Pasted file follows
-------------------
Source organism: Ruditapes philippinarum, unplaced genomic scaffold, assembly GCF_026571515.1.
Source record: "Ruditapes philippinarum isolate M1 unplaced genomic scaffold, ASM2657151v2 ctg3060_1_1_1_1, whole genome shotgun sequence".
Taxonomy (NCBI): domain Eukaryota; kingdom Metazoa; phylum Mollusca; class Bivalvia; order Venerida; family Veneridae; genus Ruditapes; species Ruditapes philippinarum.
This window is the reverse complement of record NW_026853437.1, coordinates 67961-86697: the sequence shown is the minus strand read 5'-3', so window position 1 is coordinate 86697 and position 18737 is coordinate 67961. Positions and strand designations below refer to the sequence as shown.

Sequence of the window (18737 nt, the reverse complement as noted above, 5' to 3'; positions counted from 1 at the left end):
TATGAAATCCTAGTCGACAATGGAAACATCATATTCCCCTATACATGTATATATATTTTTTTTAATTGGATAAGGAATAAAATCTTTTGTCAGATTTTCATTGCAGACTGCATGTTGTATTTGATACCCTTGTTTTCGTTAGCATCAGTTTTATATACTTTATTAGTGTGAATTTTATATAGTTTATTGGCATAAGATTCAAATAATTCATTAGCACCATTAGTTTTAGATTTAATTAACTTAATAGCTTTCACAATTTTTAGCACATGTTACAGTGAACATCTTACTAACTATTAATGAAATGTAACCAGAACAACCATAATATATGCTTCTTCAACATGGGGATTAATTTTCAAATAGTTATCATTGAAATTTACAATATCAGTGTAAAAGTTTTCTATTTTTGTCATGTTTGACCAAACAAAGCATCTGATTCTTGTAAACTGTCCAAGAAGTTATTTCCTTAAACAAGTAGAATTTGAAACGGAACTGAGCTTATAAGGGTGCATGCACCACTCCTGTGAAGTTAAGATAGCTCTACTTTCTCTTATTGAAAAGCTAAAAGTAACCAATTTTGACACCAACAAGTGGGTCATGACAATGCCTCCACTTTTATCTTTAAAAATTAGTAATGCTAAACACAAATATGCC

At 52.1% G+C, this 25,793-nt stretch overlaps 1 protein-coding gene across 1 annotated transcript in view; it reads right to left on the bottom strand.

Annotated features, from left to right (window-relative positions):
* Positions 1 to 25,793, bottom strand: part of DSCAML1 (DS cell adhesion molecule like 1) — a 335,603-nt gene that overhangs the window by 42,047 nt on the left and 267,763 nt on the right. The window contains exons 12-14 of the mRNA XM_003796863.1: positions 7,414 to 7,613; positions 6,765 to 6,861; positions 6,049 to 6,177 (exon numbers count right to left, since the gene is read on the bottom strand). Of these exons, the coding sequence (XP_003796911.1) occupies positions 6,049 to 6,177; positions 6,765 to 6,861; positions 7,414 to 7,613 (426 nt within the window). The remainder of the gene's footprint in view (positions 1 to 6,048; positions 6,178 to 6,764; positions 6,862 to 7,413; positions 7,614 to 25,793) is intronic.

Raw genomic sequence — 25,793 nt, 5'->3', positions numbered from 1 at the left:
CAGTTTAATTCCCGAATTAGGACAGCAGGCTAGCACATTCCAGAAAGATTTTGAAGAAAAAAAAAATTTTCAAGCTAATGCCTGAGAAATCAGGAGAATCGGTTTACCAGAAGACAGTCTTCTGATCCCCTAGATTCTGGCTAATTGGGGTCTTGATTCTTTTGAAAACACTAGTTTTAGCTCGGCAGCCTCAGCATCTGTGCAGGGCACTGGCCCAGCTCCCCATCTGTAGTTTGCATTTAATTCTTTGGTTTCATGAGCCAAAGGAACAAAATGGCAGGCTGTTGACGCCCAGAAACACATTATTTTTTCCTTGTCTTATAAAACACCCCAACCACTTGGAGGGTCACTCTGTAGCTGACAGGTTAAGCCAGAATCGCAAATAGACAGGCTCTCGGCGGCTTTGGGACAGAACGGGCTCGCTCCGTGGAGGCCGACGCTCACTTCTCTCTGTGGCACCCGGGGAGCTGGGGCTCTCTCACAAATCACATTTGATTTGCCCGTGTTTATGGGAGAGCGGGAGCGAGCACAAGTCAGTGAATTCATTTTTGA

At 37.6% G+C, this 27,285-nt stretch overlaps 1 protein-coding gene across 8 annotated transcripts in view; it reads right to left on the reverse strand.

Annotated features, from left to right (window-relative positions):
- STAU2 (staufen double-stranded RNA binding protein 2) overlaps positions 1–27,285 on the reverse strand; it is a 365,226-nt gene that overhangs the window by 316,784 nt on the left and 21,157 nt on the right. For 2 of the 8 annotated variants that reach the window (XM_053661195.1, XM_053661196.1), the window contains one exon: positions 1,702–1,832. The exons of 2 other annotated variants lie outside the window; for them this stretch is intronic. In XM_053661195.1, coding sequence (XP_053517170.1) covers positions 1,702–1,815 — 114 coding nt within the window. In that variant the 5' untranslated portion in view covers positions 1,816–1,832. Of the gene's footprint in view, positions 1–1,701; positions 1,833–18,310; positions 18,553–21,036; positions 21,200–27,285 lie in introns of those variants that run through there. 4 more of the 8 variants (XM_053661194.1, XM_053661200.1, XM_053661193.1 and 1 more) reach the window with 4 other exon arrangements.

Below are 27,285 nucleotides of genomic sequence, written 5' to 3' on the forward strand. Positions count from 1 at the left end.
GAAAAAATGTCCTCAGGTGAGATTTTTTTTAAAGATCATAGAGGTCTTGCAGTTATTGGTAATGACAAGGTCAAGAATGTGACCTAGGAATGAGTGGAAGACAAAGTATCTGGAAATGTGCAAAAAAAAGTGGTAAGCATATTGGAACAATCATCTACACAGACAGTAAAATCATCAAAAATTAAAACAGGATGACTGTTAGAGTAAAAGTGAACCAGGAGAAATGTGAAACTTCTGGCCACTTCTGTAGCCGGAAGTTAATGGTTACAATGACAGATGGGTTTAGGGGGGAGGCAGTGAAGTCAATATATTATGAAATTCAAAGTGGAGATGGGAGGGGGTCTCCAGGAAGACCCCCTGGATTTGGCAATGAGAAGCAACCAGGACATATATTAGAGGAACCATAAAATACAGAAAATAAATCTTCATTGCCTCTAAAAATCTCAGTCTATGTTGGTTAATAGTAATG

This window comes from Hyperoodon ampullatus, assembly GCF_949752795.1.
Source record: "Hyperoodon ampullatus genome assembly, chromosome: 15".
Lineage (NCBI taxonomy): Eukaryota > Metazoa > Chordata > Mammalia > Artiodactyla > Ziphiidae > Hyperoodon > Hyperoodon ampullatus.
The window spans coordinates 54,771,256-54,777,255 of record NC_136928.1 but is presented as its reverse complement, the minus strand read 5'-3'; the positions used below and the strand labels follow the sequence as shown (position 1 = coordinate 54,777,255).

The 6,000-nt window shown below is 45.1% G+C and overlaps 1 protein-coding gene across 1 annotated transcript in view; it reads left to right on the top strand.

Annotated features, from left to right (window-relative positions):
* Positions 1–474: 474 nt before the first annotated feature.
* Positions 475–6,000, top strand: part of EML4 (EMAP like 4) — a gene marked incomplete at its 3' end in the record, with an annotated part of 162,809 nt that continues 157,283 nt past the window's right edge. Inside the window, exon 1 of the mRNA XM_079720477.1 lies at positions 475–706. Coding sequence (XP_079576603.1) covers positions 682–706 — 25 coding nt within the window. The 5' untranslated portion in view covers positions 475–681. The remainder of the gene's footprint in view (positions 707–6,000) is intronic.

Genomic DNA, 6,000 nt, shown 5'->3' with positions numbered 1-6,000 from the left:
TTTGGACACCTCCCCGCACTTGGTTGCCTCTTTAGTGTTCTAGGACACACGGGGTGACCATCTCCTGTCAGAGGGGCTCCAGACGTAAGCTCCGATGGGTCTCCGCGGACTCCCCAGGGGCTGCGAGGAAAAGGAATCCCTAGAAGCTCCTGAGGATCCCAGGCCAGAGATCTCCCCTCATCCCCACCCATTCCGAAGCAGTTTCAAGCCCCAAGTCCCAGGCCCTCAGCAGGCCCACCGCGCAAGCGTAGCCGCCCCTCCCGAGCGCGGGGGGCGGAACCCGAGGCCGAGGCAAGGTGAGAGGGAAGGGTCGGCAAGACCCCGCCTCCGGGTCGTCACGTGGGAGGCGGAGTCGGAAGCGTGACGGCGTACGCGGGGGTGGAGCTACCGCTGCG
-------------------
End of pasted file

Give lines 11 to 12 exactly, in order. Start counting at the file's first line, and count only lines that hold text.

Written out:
CAGTTTAATTCCCGAATTAGGACAGCAGGCTAGCACATTCCAGAAAGATTTTGAAGAAAAAAAAAATTTTCAAGCTAATGCCTGAGAAATCAGGAGAATCGGTTTACCAGAAGACAGTCTTCTGATCCCCTAGATTCTGGCTAATTGGGGTCTTGATTCTTTTGAAAACACTAGTTTTAGCTCGGCAGCCTCAGCATCTGTGCAGGGCACTGGCCCAGCTCCCCATCTGTAGTTTGCATTTAATTCTTTGGTTTCATGAGCCAAAGGAACAAAATGGCAGGCTGTTGACGCCCAGAAACACATTATTTTTTCCTTGTCTTATAAAACACCCCAACCACTTGGAGGGTCACTCTGTAGCTGACAGGTTAAGCCAGAATCGCAAATAGACAGGCTCTCGGCGGCTTTGGGACAGAACGGGCTCGCTCCGTGGAGGCCGACGCTCACTTCTCTCTGTGGCACCCGGGGAGCTGGGGCTCTCTCACAAATCACATTTGATTTGCCCGTGTTTATGGGAGAGCGGGAGCGAGCACAAGTCAGTGAATTCATTTTTGA

At 37.6% G+C, this 27,285-nt stretch overlaps 1 protein-coding gene across 8 annotated transcripts in view; it reads right to left on the reverse strand.